NSAIDs reduce pain when taken at a low dose, and relieve inflammation when taken at a higher dose. NSAIDs such as ASA (Aspirin, Anacin, etc.) and ibuprofen (Motrin IB, Advil, etc.) can be purchased without a prescription. Examples of NSAIDs that require a prescription include Naprosyn, Relafen, Indocid, Voltaren, Feldene, and Clinoril. The various NSAIDs and Aspirin® , if taken in full doses, usually have the same levels of anti-inflammatory effect. However, different individuals may experience greater relief from one medication than another. Taking more than one NSAID at a time increases the possibility of side effects, particularly stomach problems such as heartburn, ulcers and bleeding. People taking these medications should consider taking something to protect the stomach, such as misoprostol (Cytotec).
Cortisone is a steroid that reduces inflammation and swelling and that can influence regulation of the immune system. It is a hormone naturally produced by the body. Corticosteroids are man-made drugs that closely resemble cortisone.
You may find general information in Arthritis Medications: A Consumer's Guide [PDF] even if your disease is not specifically addressed.
Cold to Reduce Inflammation
Cold application can provide temporary relief of the pain of repetitive stress injury. Cold helps numb the area by constricting the blood vessels and blocking nerve impulses in the joint - this reduces the inflammation. If you have poor blood circulation as a result of a condition like Raynaud's phenomenon (pronounced ray-noze feh-naw-meh-non), you should avoid cold treatments.
Resting the Tissues
The irritated tissues need a chance to rest and heal. The vast majority will settle down quickly when rested. Resting a joint or soft tissue usually means a splint if it is a wrist or thumb. Advice can come from your physician or an occupational therapist. Tennis elbow is often managed using a strap that is carefully fitted to your upper forearm to offload all the work being done where the inflammation is (the area near where the muscle attached to the bone – where it is likely very tender to touch). Other joints like the shoulder are harder to rest, but a therapist might have some suggestions to help. Joints need to be kept moving gently during this period, to keep their motion up, but they should not be vigourously moving. Again, your therapist will help you understand how to balance rest with motion.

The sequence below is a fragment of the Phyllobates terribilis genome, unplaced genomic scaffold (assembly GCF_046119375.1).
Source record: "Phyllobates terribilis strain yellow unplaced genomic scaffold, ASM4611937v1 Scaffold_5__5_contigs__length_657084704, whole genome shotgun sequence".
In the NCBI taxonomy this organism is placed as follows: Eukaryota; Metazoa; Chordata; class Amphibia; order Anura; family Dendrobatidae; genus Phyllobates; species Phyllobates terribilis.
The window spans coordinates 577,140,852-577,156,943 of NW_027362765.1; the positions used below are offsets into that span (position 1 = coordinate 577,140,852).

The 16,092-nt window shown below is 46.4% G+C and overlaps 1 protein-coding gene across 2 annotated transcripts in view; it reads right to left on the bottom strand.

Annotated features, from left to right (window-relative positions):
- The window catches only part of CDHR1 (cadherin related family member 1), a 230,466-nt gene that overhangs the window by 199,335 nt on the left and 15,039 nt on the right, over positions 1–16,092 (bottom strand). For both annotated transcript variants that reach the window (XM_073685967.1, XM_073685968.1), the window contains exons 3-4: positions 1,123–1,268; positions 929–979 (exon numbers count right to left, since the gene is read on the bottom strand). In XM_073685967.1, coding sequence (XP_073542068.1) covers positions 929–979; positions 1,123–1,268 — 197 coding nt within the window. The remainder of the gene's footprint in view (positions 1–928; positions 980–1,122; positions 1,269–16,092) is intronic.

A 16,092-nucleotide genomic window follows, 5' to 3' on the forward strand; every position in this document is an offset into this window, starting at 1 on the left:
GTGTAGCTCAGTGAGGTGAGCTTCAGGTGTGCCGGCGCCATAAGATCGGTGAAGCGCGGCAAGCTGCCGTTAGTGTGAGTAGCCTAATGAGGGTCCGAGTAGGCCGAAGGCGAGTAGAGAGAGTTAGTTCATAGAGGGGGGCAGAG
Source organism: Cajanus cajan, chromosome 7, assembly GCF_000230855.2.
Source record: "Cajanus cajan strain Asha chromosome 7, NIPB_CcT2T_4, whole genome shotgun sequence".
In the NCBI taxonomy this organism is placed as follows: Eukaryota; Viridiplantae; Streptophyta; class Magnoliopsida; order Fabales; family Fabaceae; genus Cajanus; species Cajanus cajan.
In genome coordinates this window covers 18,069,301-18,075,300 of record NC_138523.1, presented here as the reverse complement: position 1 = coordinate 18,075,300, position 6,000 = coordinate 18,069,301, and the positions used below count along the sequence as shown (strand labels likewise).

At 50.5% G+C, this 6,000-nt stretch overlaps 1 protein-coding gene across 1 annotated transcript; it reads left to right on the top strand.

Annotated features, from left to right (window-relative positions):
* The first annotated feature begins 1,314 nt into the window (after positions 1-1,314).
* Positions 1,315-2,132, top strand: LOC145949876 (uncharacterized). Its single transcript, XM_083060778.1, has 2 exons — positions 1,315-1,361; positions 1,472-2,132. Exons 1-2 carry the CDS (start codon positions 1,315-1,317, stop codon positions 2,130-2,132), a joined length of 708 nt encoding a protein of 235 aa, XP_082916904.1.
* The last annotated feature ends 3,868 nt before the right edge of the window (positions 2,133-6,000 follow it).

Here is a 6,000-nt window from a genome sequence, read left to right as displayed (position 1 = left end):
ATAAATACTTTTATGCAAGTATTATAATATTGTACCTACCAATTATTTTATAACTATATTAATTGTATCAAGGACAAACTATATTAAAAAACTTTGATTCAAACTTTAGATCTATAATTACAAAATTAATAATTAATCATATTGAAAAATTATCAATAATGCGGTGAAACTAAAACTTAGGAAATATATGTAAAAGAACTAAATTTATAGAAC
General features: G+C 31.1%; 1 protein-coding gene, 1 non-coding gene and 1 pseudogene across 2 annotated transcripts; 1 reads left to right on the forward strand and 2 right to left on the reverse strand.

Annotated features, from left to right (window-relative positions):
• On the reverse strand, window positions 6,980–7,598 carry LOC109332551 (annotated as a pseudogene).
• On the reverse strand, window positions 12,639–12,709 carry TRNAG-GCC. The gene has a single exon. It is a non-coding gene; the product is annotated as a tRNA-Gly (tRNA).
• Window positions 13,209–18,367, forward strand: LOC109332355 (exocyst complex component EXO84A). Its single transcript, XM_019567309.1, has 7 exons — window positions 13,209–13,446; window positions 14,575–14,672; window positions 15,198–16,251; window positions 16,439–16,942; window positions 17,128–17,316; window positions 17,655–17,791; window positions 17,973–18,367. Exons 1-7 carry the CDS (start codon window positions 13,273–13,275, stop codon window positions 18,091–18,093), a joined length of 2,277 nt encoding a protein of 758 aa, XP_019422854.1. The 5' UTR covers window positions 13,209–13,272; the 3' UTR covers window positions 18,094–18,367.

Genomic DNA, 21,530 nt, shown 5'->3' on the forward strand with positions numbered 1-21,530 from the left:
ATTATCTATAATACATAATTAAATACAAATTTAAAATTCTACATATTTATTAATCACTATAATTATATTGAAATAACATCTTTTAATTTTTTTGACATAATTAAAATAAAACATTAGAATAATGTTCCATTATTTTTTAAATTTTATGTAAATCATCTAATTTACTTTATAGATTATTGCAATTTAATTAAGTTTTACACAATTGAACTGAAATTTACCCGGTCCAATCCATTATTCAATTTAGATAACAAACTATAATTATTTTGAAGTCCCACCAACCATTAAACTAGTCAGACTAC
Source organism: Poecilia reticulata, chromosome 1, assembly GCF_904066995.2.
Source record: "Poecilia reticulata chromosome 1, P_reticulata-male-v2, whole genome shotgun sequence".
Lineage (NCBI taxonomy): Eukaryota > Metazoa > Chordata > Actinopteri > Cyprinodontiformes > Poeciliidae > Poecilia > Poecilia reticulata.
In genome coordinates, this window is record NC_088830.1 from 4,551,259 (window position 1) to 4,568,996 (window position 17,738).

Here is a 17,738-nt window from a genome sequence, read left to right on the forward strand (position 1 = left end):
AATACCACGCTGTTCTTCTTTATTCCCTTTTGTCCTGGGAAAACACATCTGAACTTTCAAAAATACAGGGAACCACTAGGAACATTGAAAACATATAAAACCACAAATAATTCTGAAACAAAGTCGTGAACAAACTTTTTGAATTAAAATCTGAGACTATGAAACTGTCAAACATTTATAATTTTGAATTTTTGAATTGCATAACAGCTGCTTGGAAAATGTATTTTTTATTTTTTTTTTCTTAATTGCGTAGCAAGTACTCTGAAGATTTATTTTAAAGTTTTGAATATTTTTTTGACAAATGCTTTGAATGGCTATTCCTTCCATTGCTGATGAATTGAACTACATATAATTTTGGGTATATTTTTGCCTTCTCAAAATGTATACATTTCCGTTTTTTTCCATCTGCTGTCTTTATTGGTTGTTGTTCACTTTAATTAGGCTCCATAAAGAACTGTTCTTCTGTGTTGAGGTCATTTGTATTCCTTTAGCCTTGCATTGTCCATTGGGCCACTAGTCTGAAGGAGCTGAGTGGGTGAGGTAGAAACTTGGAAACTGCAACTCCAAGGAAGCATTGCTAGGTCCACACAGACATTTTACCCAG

After the irritation and swelling of the joint has been reduced, it is important to begin exercising the muscles slowly so they do not become irritated again and to prevent loss of movement in the joint. Consult your doctor before beginning an exercise program. He or she may recommend you to a therapist who can show you the proper exercises to do. Before doing any exercise, or any other strenuous or repetitive activity, be sure to 'warm up' your muscles first so they can better handle the stress.
Protect Your Joints
Protecting your joints means using them in ways that avoid excess stress. Benefits include less pain and greater ease in doing tasks. There are several techniques to protect your joints:
Pacing, by alternating heavy or repeated tasks with easier tasks or breaks, reduces the stress on painful joints and allows weakened muscles to rest.
Positioning joints wisely helps you use them in ways that avoid extra stress. Use larger, stronger joints to carry loads. For example, use a shoulder bag instead of a hand-held one. Also, avoid keeping the same position for a long period of time. Be aware of what is straining your body and try to fix it before it goes too far.
Many cases of repetitive stress injury are caused by using the wrong tools or equipment. Using the correct tools that keep you from having to assume awkward positions will help to prevent excess stress on your joints.
Using helpful devices, such as canes, luggage carts, grocery carts and reaching aids, can help make daily tasks easier. Small appliances such as microwaves, food processors and bread makers can be useful in the kitchen. Using grab bars and shower seats in the bathroom can help you to conserve energy and avoid falls. At work make sure you have a mouse that meets your needs, it is comfortable and you don't feel strain using it. If you change equipment, work your body into the new equipment gradually – like a new pair of shoes, you need to get used to thing. Have an ergonomic assessment at work if you are having some difficulty with your computer set up, or brainstorm with your therapist about how to set up your workstation if something is bothering you. There is no one answer, but the idea is to create a better match between your body and your job requirements. Remember of course to take some breaks and change the activities you are doing to stretch those tissues and give them a chance to rest.
Developing good relaxation and coping skills can give you a greater feeling of control over your arthritis and a more positive outlook.